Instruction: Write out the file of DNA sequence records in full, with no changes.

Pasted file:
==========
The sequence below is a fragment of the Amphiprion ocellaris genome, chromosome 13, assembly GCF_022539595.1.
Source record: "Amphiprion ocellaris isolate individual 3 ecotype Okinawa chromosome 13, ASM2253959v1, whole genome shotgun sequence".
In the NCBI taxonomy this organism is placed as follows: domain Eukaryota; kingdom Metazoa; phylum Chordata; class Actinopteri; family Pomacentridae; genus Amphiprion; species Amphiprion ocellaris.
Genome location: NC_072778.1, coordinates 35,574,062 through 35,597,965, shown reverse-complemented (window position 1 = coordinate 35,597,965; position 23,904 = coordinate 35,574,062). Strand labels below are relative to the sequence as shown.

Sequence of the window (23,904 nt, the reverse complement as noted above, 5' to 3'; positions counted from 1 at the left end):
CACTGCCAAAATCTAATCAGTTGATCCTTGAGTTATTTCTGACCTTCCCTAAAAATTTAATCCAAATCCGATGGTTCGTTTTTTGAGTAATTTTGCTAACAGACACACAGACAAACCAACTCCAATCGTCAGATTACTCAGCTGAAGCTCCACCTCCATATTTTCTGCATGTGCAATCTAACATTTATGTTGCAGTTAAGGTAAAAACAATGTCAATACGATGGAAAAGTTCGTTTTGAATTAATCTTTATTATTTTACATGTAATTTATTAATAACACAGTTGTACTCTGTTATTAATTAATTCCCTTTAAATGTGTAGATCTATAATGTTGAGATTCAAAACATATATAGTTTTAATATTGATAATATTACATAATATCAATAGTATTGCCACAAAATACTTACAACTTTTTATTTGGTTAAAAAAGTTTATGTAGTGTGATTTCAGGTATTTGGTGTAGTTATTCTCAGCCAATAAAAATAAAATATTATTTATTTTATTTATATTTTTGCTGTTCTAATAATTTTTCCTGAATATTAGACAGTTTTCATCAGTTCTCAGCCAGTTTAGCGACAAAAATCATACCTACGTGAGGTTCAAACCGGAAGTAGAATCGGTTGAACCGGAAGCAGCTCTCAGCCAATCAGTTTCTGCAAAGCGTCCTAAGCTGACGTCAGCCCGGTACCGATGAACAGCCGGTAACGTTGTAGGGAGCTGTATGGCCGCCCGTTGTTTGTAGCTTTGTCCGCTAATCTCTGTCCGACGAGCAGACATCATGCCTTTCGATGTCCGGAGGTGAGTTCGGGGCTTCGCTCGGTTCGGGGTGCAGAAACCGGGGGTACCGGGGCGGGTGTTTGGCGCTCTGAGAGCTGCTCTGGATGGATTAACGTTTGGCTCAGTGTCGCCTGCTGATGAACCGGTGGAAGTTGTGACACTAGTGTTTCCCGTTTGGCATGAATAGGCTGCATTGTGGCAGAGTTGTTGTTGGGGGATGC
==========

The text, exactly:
The sequence below is a fragment of the Amphiprion ocellaris genome, chromosome 13, assembly GCF_022539595.1.
Source record: "Amphiprion ocellaris isolate individual 3 ecotype Okinawa chromosome 13, ASM2253959v1, whole genome shotgun sequence".
In the NCBI taxonomy this organism is placed as follows: domain Eukaryota; kingdom Metazoa; phylum Chordata; class Actinopteri; family Pomacentridae; genus Amphiprion; species Amphiprion ocellaris.
Genome location: NC_072778.1, coordinates 35,574,062 through 35,597,965, shown reverse-complemented (window position 1 = coordinate 35,597,965; position 23,904 = coordinate 35,574,062). Strand labels below are relative to the sequence as shown.

Sequence of the window (23,904 nt, the reverse complement as noted above, 5' to 3'; positions counted from 1 at the left end):
CACTGCCAAAATCTAATCAGTTGATCCTTGAGTTATTTCTGACCTTCCCTAAAAATTTAATCCAAATCCGATGGTTCGTTTTTTGAGTAATTTTGCTAACAGACACACAGACAAACCAACTCCAATCGTCAGATTACTCAGCTGAAGCTCCACCTCCATATTTTCTGCATGTGCAATCTAACATTTATGTTGCAGTTAAGGTAAAAACAATGTCAATACGATGGAAAAGTTCGTTTTGAATTAATCTTTATTATTTTACATGTAATTTATTAATAACACAGTTGTACTCTGTTATTAATTAATTCCCTTTAAATGTGTAGATCTATAATGTTGAGATTCAAAACATATATAGTTTTAATATTGATAATATTACATAATATCAATAGTATTGCCACAAAATACTTACAACTTTTTATTTGGTTAAAAAAGTTTATGTAGTGTGATTTCAGGTATTTGGTGTAGTTATTCTCAGCCAATAAAAATAAAATATTATTTATTTTATTTATATTTTTGCTGTTCTAATAATTTTTCCTGAATATTAGACAGTTTTCATCAGTTCTCAGCCAGTTTAGCGACAAAAATCATACCTACGTGAGGTTCAAACCGGAAGTAGAATCGGTTGAACCGGAAGCAGCTCTCAGCCAATCAGTTTCTGCAAAGCGTCCTAAGCTGACGTCAGCCCGGTACCGATGAACAGCCGGTAACGTTGTAGGGAGCTGTATGGCCGCCCGTTGTTTGTAGCTTTGTCCGCTAATCTCTGTCCGACGAGCAGACATCATGCCTTTCGATGTCCGGAGGTGAGTTCGGGGCTTCGCTCGGTTCGGGGTGCAGAAACCGGGGGTACCGGGGCGGGTGTTTGGCGCTCTGAGAGCTGCTCTGGATGGATTAACGTTTGGCTCAGTGTCGCCTGCTGATGAACCGGTGGAAGTTGTGACACTAGTGTTTCCCGTTTGGCATGAATAGGCTGCATTGTGGCAGAGTTGTTGTTGGGGGATGC